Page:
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How to maintain egg production using permaculture based methods and non-grain feeds?

Posts: 2
Location: Colorado
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My boyfriend has been raising chickens to sell eggs for almost 3 years. We have between 130 - 175 dozen eggs a week going out, depending on the season. He is very concerned about maintaining production as we do home deliveries and sell out of eggs almost every week and customers aren't happy if they can't get their eggs when they want them. I want to start incorporating more permaculture concepts and reduce our need for grain-based feed, but he is concerned that if they aren't getting a regulated protein percentage, egg production will suffer. Ok, well my goal for the place is to maintain all of the chickens off of only what we grow on our land and cut feed costs to next to nothing.

At this point we have somewhere close to 1000 birds from newly hatched chicks up to broilers and laying hens. We are constantly incubating & hatching our own eggs to cover the birds aging out plus additional to grow the flock. The birds are free range - we open the barn doors in the morning and they have run of our 150+ acre property - although they hardly venture that far. During the summer they feed largely on what they forage, but during Colorado winters, we have to provide all of their feed. We do grow fodder and are partnering with a local juice place to get their leftover pulp (keeps it out of the landfill and our chickens LOVE it!) so they do get some greens, but not enough to make a dent in what we need for grains.

Does anyone have any experience or recommendation for resources on how to maintain egg production in a permaculture environment with this many birds? We live on the high plains where it's flat, windy, altitude of 6500 ft and very little plant life growing on the property with the only trees right around the house (the guy who owned the property before us chopped everything down and overgrazed it with cattle and horses until it was all almost bare ground ). So we pretty much have a blank slate to work with as far as what we can do with the property. I am trying to plan things over the winter so I know what we are going to do once the ground thaws in the spring. Any advice or recommendations greatly appreciated. Thanks!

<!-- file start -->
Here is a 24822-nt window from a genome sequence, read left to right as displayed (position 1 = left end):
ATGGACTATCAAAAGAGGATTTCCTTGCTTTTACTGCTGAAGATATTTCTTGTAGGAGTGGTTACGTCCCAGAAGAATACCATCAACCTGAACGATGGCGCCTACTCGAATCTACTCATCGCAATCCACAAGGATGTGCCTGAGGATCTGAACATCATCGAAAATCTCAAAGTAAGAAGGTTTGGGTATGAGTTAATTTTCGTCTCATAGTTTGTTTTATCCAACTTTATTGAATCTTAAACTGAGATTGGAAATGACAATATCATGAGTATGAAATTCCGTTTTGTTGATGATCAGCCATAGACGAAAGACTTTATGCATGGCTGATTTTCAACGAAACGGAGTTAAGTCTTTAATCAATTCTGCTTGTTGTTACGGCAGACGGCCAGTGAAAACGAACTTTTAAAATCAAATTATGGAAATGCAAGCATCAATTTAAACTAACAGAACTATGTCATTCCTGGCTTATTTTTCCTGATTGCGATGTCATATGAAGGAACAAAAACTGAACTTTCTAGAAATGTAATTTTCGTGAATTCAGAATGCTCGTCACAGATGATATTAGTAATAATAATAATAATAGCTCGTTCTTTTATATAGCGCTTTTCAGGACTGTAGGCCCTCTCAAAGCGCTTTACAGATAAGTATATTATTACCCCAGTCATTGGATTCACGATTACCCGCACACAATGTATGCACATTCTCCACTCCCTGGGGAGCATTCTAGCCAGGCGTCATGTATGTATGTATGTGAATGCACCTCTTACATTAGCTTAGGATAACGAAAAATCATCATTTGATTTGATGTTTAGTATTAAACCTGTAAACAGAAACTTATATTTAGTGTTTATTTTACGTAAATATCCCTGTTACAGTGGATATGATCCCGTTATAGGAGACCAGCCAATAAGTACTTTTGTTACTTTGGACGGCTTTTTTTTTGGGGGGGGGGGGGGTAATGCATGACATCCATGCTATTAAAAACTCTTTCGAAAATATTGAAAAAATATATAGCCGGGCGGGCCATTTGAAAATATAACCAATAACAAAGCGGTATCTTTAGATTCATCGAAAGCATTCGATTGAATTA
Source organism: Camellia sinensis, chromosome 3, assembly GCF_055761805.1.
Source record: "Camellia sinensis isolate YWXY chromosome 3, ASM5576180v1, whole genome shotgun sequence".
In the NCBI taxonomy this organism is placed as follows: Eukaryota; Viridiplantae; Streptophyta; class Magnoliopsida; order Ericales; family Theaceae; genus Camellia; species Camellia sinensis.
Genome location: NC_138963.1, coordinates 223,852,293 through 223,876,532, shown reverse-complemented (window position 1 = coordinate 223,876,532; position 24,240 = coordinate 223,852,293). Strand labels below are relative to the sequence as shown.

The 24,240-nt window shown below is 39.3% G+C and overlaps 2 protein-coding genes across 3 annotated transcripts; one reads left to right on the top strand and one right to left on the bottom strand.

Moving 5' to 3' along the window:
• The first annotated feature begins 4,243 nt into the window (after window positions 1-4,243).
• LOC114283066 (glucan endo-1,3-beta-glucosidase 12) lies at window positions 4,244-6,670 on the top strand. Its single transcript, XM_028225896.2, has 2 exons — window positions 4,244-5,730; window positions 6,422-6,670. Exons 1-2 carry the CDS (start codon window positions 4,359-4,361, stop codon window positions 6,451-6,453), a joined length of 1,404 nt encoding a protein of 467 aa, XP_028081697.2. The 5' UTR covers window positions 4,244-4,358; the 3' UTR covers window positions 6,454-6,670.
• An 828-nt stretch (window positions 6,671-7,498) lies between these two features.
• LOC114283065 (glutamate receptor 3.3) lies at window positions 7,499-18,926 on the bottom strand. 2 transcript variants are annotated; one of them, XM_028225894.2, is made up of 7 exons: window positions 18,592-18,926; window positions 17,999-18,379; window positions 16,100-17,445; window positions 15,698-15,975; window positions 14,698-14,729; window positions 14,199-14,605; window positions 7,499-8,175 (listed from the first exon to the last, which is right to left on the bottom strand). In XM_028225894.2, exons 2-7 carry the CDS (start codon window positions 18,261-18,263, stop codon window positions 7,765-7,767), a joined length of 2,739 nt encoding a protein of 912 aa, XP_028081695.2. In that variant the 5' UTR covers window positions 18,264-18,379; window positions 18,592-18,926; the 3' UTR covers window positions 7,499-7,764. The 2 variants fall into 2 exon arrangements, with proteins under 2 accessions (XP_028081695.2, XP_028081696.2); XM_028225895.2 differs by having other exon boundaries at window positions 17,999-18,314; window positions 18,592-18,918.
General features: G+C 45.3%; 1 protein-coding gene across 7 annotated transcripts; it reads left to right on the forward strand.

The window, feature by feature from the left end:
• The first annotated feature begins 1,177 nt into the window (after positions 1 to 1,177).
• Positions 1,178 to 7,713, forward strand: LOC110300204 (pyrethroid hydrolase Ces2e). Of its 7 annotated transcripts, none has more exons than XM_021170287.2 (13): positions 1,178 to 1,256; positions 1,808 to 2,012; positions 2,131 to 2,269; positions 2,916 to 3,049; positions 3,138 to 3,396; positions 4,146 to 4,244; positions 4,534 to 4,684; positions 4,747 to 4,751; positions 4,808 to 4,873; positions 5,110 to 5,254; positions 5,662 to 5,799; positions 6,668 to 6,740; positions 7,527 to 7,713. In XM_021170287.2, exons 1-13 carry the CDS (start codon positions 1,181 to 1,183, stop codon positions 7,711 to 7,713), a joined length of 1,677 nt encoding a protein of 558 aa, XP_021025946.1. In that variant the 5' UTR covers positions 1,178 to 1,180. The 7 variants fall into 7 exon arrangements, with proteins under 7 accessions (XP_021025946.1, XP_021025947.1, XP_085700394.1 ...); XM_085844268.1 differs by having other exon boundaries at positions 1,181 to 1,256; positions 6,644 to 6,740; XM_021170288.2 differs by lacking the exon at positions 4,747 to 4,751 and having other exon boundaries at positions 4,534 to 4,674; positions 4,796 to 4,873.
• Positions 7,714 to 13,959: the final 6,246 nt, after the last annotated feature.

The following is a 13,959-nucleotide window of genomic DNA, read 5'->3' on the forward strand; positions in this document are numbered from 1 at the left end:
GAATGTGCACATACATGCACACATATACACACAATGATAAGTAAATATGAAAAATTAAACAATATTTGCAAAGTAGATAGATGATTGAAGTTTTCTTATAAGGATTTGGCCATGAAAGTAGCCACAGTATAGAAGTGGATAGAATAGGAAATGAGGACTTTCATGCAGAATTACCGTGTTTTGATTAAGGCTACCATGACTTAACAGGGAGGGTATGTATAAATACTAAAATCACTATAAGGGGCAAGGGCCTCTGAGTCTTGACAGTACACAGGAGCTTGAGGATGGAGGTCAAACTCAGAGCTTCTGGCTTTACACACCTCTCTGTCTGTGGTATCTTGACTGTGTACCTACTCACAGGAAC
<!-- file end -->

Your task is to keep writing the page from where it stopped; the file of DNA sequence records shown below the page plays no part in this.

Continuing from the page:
Posts: 167
Location: New Hampshire
hugelkultur forest garden tiny house
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We produce soap, getting the tallow from a local butcher as scraps. We render the lard/tallow ourselves, and feed the cracklins to the chickens which significantly ups their protein. We have also simply fed them the raw scraps, sometimes grinding it first. They LOVE that.
Posts: 525
Location: Missouri Ozarks
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Modern chickens have been bred (for quite a while) to produce vastly more eggs than they would in a "natural" setting, which is accomplished in large part by feeding them large quantities of grain and a rather particular amount of protein.  So it strikes me that you can't have your cake and eat it too--you can't have your chickens subsisting on forage and lay like they've got troughs full of grain in front of them.

It seems the question is, do you want to maintain a high (unnatural) level of production or do you want to optimize your profit percentage?  If the former, keep at it.  If the latter, be happy with fewer eggs that still bring the same net profits, or raise significantly more birds to offset the lower production and to keep your current customers happy.
Your mother was a hamster and your father was a tiny ad:
Why Free Range Fails Every Time!
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